A Would-Be Leader of the Opposition
In April 2002, Lopez was among those who led an opposition march which was re-routed toward the Miraflores Palace in Caracas, where thousands of Chavez supporters were also demonstrating. Dozens of people were killed in the ensuing clashes, which have been shown to be a premeditated, orchestrated massacre to justify the coup and kidnapping of then President Chavez.
Lopez (signaled) among those who illegally detained the Minister of Justice during the coup. (Source: Youtube)
In the days that followed, Lopez participated in a witch hunt for officials from the Chavez government, including the illegal detention of Minister of Interior and Justice Ramon Rodriguez Chacin. It is astonishing to remember that Lopez did this while still occupying the office of Mayor. Furthermore, Lopez was instrumental along with fellow coup conspirators such as Capriles in planning and executing violent attacks against the Cuban Embassy.
Lopez (circled) on TV the day after the coup, where media are acknowledging their role in orchestrating the tragic events. (Source: Youtube)
If not for the December 2007 amnesty granted by President Chavez himself, Lopez might have long been sentenced to serve jail time.
Roberto Lovato, writing in Foreign Policy magazine, noted that, "In 2005, a comptroller general investigation found that López’s mother (Antoinette Mendoza) had in 1998 channeled US$120,000 in corporate donations from PDVSA to Primero Justicia while she and López were at the firm, in violation of anti-corruption laws.” Primero Justicia is a right-wing opposition political party which Lopez belonged to until 2007. As a result of the investigation, Lopez was barred from holding office between 2005-2008.
Another investigation determined that Lopez was guilty of mishandling funds during his term as mayor of Chacao. The two matters disqualified Lopez from holding political office, but only until 2014 - once again, a light punishment by most comparisons.
By this point, even his Washington allies were starting to express reservations, according to cables released by Wikileaks. U.S. embassy staff in Caracas characterized Lopez as “arrogant, vengeful, and thirsty for power,” which made him “a divisive figure of the opposition.”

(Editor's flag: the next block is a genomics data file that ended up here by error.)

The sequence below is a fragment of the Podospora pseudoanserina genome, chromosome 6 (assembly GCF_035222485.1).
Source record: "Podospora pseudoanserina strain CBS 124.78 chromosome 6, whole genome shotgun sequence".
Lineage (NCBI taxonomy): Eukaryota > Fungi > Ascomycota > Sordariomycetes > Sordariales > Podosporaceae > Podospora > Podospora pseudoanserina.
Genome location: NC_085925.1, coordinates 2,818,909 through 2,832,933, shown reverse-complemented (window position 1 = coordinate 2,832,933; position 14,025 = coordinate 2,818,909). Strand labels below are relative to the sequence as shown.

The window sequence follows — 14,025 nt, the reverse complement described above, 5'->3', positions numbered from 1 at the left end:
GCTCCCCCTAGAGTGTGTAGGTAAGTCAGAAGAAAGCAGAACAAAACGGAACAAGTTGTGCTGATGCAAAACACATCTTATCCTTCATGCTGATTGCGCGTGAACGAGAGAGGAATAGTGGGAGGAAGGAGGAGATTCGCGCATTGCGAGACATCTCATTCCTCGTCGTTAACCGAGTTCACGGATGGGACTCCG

Shortly after the suspension, Lopez broke rank with the opposition, founding yet another opposition party, Popular Will.
In 2011, Lopez put himself forward as presidential candidate but later removed his name as he was still barred from holding office due to the corruption charges. His party, which was launched with much fanfare, came in fourth within the opposition coalition.
In the same year, he met numerous times with former Colombian President Alvaro Uribe, purportedly to request his "advice" on "security.” Uribe, who has openly acknowledged working on a continental level against left-wing governments, is being questioned in the Colombian senate for alleged ties to paramilitary groups that have been accused of mass atrocities. Uribe’s own administration was marred with human rights violations including the infamous “false positives” scandal, as well as civil rights violations such as spying on judges, opposition politicians and others.
Lopez (L) with Cuban opposition blogger, Yoani Sanchez (R). Last year, one of Sanchez’s posts was acknowledged to have been crafted at the U.S. State department (Archive).
After numerous attempts to unseat the Bolivarian government by elections, Lopez’s “thirst for power,” as U.S. diplomatic staff called it, may have got the better of him.
Following Nicolas Maduro’s electoral victory in April 2013, opposition figures once again began to plan other routes for taking power.
In October 2013, Lopez returned to his old stomping grounds in the U.S. and spoke to Venezuelan ex-pats and presented Jose Colina with an award for his so-called human rights work. Colina is wanted in Venezuela, accused of placing bombs at different buildings in Caracas, including the Colombian and Spanish consulates, during the 2002 coup that Lopez also participated in.